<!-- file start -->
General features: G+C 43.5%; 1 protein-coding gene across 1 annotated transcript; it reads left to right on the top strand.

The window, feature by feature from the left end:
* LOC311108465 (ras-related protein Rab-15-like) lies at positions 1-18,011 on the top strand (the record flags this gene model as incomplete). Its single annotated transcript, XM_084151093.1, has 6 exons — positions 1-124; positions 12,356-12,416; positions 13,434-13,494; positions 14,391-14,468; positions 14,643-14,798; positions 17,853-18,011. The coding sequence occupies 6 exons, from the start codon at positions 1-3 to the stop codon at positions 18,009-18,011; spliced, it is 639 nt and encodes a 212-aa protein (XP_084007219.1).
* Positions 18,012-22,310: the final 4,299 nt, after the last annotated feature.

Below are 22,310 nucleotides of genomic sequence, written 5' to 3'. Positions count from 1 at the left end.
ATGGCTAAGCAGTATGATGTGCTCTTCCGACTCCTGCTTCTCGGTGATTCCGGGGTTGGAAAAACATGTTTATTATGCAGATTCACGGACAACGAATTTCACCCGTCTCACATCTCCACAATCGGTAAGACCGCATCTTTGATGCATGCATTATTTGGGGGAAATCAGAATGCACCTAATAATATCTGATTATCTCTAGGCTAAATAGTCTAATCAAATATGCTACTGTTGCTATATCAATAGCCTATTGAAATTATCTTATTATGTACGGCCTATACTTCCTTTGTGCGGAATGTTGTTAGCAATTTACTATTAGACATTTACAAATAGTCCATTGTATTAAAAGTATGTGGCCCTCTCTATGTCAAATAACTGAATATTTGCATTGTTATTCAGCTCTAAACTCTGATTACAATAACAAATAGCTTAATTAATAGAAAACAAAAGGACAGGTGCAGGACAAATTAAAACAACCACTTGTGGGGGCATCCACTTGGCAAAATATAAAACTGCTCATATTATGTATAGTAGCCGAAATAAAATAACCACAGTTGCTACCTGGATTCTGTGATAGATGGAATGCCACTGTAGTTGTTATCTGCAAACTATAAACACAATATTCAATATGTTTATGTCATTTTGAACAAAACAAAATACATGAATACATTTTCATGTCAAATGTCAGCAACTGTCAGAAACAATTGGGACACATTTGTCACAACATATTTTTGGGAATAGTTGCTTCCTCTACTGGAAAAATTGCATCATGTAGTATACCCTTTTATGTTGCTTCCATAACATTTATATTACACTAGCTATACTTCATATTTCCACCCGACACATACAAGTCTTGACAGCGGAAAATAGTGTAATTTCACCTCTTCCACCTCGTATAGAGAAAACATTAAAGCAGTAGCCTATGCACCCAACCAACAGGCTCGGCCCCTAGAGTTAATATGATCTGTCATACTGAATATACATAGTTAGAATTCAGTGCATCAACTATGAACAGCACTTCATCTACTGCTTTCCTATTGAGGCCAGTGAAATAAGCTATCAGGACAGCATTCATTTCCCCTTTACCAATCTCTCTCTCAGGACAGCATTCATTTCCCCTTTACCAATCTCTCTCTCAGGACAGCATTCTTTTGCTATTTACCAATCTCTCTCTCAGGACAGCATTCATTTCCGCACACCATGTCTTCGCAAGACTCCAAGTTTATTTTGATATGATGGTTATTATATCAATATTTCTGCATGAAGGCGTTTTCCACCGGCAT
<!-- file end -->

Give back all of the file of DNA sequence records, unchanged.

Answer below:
General features: G+C 43.5%; 1 protein-coding gene across 1 annotated transcript; it reads left to right on the top strand.

The window, feature by feature from the left end:
* LOC311108465 (ras-related protein Rab-15-like) lies at positions 1-18,011 on the top strand (the record flags this gene model as incomplete). Its single annotated transcript, XM_084151093.1, has 6 exons — positions 1-124; positions 12,356-12,416; positions 13,434-13,494; positions 14,391-14,468; positions 14,643-14,798; positions 17,853-18,011. The coding sequence occupies 6 exons, from the start codon at positions 1-3 to the stop codon at positions 18,009-18,011; spliced, it is 639 nt and encodes a 212-aa protein (XP_084007219.1).
* Positions 18,012-22,310: the final 4,299 nt, after the last annotated feature.

Below are 22,310 nucleotides of genomic sequence, written 5' to 3'. Positions count from 1 at the left end.
ATGGCTAAGCAGTATGATGTGCTCTTCCGACTCCTGCTTCTCGGTGATTCCGGGGTTGGAAAAACATGTTTATTATGCAGATTCACGGACAACGAATTTCACCCGTCTCACATCTCCACAATCGGTAAGACCGCATCTTTGATGCATGCATTATTTGGGGGAAATCAGAATGCACCTAATAATATCTGATTATCTCTAGGCTAAATAGTCTAATCAAATATGCTACTGTTGCTATATCAATAGCCTATTGAAATTATCTTATTATGTACGGCCTATACTTCCTTTGTGCGGAATGTTGTTAGCAATTTACTATTAGACATTTACAAATAGTCCATTGTATTAAAAGTATGTGGCCCTCTCTATGTCAAATAACTGAATATTTGCATTGTTATTCAGCTCTAAACTCTGATTACAATAACAAATAGCTTAATTAATAGAAAACAAAAGGACAGGTGCAGGACAAATTAAAACAACCACTTGTGGGGGCATCCACTTGGCAAAATATAAAACTGCTCATATTATGTATAGTAGCCGAAATAAAATAACCACAGTTGCTACCTGGATTCTGTGATAGATGGAATGCCACTGTAGTTGTTATCTGCAAACTATAAACACAATATTCAATATGTTTATGTCATTTTGAACAAAACAAAATACATGAATACATTTTCATGTCAAATGTCAGCAACTGTCAGAAACAATTGGGACACATTTGTCACAACATATTTTTGGGAATAGTTGCTTCCTCTACTGGAAAAATTGCATCATGTAGTATACCCTTTTATGTTGCTTCCATAACATTTATATTACACTAGCTATACTTCATATTTCCACCCGACACATACAAGTCTTGACAGCGGAAAATAGTGTAATTTCACCTCTTCCACCTCGTATAGAGAAAACATTAAAGCAGTAGCCTATGCACCCAACCAACAGGCTCGGCCCCTAGAGTTAATATGATCTGTCATACTGAATATACATAGTTAGAATTCAGTGCATCAACTATGAACAGCACTTCATCTACTGCTTTCCTATTGAGGCCAGTGAAATAAGCTATCAGGACAGCATTCATTTCCCCTTTACCAATCTCTCTCTCAGGACAGCATTCATTTCCCCTTTACCAATCTCTCTCTCAGGACAGCATTCTTTTGCTATTTACCAATCTCTCTCTCAGGACAGCATTCATTTCCGCACACCATGTCTTCGCAAGACTCCAAGTTTATTTTGATATGATGGTTATTATATCAATATTTCTGCATGAAGGCGTTTTCCACCGGCAT